Vermont ( (listen)) is a state in the New England region of the Northeastern United States. Vermont is bordered by the states of Massachusetts to the south, New Hampshire to the east, and New York to the west, and the Canadian province of Quebec to the north. Admitted to the union in 1791 as the 14th state, it is the only state in New England not bordered by the Atlantic Ocean. According to the 2020 U.S. census, the state has a population of 643,503, ranking it the second least-populated in the U.S. after Wyoming. It is also the nation's sixth-smallest state in area. The state's capital Montpelier is the least-populous state capital in the U.S., while its most-populous city, Burlington, is the least-populous to be a state's largest.
For some 12,000 years, indigenous peoples have inhabited this area. The competitive tribes of the Algonquian-speaking Abenaki and Iroquoian-speaking Mohawk were active in the area at the time of European encounter. During the 17th century, French colonists claimed the territory as part of the Kingdom of France's colony of New France. After the Kingdom of Great Britain began to settle colonies to the south along the Atlantic coast, the two nations competed in North America in addition to Europe. After being defeated in 1763 in the Seven Years' War, France ceded its territory east of the Mississippi River to Great Britain.
Thereafter, the nearby British Thirteen Colonies, especially the provinces of New Hampshire and New York, disputed the extent of the area called the New Hampshire Grants to the west of the Connecticut River, encompassing present-day Vermont. The provincial government of New York sold land grants to settlers in the region, which conflicted with earlier grants from the government of New Hampshire. The Green Mountain Boys militia protected the interests of the established New Hampshire land grant settlers against the newly arrived settlers with land titles granted by New York. Ultimately, a group of settlers with New Hampshire land grant titles established the Vermont Republic in 1777 as an independent state during the American Revolutionary War. The Vermont Republic abolished slavery before any of the other states.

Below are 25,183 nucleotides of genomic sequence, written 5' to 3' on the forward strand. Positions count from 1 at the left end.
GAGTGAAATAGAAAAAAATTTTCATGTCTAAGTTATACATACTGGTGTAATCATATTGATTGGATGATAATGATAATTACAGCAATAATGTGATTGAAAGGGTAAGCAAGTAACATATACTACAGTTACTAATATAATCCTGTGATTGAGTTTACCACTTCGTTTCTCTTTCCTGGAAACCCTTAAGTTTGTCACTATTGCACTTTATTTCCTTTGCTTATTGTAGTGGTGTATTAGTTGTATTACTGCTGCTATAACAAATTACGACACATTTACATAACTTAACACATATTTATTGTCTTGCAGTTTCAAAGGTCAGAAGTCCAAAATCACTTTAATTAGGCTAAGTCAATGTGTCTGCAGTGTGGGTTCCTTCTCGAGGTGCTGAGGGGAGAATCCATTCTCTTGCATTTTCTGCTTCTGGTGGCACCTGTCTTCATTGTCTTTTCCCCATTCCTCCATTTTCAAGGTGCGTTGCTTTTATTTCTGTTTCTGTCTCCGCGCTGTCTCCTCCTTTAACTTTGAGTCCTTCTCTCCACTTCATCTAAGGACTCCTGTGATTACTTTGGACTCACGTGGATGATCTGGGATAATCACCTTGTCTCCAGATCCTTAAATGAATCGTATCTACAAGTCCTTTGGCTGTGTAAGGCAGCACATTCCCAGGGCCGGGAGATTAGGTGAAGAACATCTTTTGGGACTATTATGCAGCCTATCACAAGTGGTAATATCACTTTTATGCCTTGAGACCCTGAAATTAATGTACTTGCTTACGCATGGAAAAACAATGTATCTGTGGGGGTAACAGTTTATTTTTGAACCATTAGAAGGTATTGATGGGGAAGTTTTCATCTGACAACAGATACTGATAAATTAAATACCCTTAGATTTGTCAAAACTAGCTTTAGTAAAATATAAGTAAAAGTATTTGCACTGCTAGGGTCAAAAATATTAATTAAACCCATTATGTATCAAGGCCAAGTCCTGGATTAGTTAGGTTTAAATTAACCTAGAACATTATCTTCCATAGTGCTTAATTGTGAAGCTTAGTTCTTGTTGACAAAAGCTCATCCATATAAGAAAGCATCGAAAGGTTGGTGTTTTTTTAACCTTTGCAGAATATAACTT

During the mid-19th century, Vermont was a strong source of abolitionist sentiment, although it was also tied to King Cotton through the development of textile mills in the region, which relied on southern cotton. It sent a significant contingent of soldiers to participate in the American Civil War.
The geography of the state is marked by the Green Mountains, which run north–south up the middle of the state, separating Lake Champlain and other valley terrain on the west from the Connecticut River valley that defines much of its eastern border. A majority of its terrain is forested with hardwoods and conifers, and a majority of its open land is devoted to agriculture. The state's climate is characterized by warm, humid summers and cold, snowy winters.
Vermont's economic activity of $34 billion in 2018 ranked last on the list of U.S. states and territories by GDP but 34th in GDP per capita. In 2000, the state legislature was the first to recognize civil unions for same-sex couples. As of 2014, the state ranked 14th on the American Human Development Index.